Image: 20th Century Fox

Thirty years ago today, David Cronenberg unleashed a horrific tale of science gone wrong, a body-horror masterpiece that freaked out audiences, earned an Academy Award for makeup, and is often held up as a “remake done right.” The Fly was loosely based on the 1957 story by George Langelaan and the 1958 film of the same name. Starring Jeff Goldblum as the doomed scientist and Geena Davis as the reporter he loves, it’s a masterclass in escalating grossness and making a sympathetic monster even beneath layers of prosthetics and makeup.

The Fly has many scenes of grotesque imagery, including a failed attempt at transporting a baboon, a disgusting arm wrestling gone wrong sequence, and a lot of stuff involving Goldblum vomiting on things and people. One scene that was removed, but later made available on YouTube, features Goldblum’s Brundlefly creature attempting to fuse the remaining baboon with an alley cat in hope of finding a cure for his condition. Things go awry, as they often do in this film, and instead he ends up with a monstrous creation:

As previously mentioned, Cronenberg’s The Fly is one of those remakes that is provided as an example of how to successfully update a property (alongside others like John Carpenter’s The Thing, Philip Kaufman’s Invasion Of The Body Snatchers, or Chuck Russell’s The Blob). YouTuber AlternatingLine’s first episode of “The Remaker” series looks at the differences and similarities between the two films and how Cronenberg was able to keep the same basic plot but update it with his own body-horror sensibilities to make it current for modern audiences:

While it’s well known among film nerds, many people will probably be surprised to learn that Mel Brooks produced the film. He produced this serious film, alongside works like David Lynch’s The Elephant Man and Solarbabies. (Two out of three ain’t bad, Mel). Mental Floss assembled this and 10 other “transformative” facts about the movie in a list that still yields some surprising information even for fans of the film, for example, Brooks was responsible for the line, “Be afraid, be very afraid.”

Eric Vespe (a.k.a. Quint of Ain’t It Cool News) runs a continuing series of behind the scenes photos from classic films, and has two for Cronenberg’s The Fly. One features the director in his surgeon cameo in the midst of directing the scene:

While the other finds Jeff Goldblum getting some final touches on his Brundlefly makeup by artist Stephan Dupuis:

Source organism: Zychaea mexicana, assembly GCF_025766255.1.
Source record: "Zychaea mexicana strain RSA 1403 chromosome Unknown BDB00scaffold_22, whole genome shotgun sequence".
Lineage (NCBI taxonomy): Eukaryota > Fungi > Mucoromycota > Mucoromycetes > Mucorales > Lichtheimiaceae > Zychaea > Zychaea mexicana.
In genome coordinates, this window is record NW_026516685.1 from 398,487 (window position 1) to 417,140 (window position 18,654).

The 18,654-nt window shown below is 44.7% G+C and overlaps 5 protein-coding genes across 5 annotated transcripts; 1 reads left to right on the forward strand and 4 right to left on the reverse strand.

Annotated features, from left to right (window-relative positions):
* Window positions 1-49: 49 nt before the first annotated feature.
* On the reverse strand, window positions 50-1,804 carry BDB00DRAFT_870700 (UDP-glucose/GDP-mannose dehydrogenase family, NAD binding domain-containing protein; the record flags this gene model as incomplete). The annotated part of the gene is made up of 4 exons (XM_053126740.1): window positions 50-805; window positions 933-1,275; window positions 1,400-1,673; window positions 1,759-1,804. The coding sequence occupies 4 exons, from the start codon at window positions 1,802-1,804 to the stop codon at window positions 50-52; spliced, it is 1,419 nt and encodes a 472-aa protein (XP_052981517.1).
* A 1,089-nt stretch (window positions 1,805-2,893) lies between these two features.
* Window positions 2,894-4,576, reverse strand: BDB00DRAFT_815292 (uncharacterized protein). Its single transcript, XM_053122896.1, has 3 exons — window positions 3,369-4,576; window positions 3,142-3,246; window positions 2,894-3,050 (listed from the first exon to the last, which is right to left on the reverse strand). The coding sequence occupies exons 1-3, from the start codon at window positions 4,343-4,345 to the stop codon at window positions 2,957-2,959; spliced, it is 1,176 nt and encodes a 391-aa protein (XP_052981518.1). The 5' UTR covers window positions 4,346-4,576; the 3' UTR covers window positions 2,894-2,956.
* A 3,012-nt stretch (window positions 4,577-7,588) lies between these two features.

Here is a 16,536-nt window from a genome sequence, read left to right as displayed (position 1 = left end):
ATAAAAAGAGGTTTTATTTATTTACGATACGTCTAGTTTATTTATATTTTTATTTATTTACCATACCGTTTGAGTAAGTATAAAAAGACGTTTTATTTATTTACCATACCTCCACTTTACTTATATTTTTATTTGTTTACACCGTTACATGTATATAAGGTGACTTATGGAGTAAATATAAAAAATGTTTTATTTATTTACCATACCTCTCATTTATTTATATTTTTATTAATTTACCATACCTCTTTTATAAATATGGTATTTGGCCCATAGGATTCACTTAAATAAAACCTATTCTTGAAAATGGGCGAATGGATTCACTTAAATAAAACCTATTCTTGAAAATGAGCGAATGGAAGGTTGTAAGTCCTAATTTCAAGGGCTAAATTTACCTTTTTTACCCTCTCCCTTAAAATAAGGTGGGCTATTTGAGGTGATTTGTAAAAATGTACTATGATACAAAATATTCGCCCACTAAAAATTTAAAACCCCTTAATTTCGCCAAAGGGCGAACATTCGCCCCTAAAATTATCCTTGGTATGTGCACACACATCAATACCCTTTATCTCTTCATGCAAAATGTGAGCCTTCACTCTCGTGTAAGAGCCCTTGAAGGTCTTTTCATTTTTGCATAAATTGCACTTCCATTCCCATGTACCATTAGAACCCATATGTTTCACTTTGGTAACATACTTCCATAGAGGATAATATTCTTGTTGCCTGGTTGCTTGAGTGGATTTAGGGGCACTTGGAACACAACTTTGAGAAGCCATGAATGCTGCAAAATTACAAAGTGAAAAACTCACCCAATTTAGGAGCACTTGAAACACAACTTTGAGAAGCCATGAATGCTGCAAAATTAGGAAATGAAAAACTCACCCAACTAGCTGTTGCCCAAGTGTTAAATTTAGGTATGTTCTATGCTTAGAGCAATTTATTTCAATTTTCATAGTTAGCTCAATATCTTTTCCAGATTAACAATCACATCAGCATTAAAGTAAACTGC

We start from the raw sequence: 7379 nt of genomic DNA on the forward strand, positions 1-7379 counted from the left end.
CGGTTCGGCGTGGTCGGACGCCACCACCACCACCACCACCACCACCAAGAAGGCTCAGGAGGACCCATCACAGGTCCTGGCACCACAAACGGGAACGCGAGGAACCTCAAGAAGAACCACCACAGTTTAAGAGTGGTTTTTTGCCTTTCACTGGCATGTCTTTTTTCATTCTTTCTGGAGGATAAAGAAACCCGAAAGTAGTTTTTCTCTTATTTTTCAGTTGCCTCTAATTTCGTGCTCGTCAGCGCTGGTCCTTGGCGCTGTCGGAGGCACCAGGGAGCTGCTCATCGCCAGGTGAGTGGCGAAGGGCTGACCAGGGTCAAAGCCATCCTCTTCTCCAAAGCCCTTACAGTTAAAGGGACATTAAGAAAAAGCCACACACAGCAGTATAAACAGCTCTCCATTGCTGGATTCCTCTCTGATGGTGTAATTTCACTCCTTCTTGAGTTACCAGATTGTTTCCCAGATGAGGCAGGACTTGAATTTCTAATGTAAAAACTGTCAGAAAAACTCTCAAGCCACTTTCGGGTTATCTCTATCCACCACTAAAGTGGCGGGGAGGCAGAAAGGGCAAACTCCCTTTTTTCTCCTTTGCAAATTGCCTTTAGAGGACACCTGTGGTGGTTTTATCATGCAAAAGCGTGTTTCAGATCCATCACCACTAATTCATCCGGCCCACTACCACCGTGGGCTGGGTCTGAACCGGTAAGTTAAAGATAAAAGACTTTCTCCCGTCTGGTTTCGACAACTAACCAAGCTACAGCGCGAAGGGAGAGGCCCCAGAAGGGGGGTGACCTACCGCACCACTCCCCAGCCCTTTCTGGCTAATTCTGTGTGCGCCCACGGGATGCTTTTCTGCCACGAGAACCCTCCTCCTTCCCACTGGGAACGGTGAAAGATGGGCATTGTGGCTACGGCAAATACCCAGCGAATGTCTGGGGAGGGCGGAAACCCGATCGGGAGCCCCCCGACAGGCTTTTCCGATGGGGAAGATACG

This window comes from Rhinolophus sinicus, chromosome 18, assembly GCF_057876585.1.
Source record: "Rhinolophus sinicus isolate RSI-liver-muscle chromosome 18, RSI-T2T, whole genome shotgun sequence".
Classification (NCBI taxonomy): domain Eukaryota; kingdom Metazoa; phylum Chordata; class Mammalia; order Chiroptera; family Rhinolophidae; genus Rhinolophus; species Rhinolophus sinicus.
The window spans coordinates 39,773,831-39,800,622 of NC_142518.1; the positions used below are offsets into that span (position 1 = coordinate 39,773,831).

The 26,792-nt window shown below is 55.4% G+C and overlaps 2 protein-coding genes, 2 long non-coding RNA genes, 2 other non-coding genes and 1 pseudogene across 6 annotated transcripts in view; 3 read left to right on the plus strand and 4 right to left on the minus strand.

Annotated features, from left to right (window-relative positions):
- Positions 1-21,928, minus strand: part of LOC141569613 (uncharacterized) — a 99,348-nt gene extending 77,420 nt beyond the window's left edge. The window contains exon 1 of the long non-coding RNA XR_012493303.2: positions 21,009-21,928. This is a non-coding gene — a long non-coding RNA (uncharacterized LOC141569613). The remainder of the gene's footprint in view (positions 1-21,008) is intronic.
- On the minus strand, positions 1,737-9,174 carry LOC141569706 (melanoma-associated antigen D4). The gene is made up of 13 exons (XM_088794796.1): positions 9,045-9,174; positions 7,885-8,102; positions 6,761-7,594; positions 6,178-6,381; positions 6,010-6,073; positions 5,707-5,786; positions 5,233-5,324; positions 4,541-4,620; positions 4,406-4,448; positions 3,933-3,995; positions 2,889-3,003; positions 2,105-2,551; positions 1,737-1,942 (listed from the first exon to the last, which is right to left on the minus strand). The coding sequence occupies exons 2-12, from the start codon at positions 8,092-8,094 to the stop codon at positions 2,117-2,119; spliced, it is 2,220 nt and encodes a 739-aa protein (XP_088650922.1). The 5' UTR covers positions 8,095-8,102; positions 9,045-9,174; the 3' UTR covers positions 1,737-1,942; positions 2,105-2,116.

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And for more behind the scenes fun, Film School Rejects’ jeremykirk13 wrote up “33 Things We Learned From David Cronenberg’s The Fly Commentary.” Cronenberg is a ridiculously cerebral and thoughtful filmmaker, so to hear him shed light on a lot of the technical aspects of the film along with the underlying emotional themes is a real delight that provides tons of insight. Included in this commentary is Cronenberg’s confirmation that though the film was partly inspired by the AIDS crisis which was just beginning to ravage communities in 1986, it also works because it preys upon people’s anxieties about disease and aging and other ways their bodies betray them in time.

After all of that in-depth, “making of” stuff, it’s time to get back to what the internet does best: make silly video mashups of things. In this case, YouTuber scribe576 has recut the film into a romantic comedy trailer that wouldn’t be out of place in Rob Schneider’s oeuvre, complete with awful music and out of context lines:

And lastly, for those that simply want to revisit the movie and walkthrough its plot, along with an ample helping of insightful review, there’s Oliver Harper’s video around the film. The video also goes over a lot of Cronenberg’s themes from his earlier works (diving more into that body horror pool), how the F/X still hold up today, and what makes the film work as well as it does: It’s a classic tale of a doomed beauty and the beast… but told with a lot more vomit.

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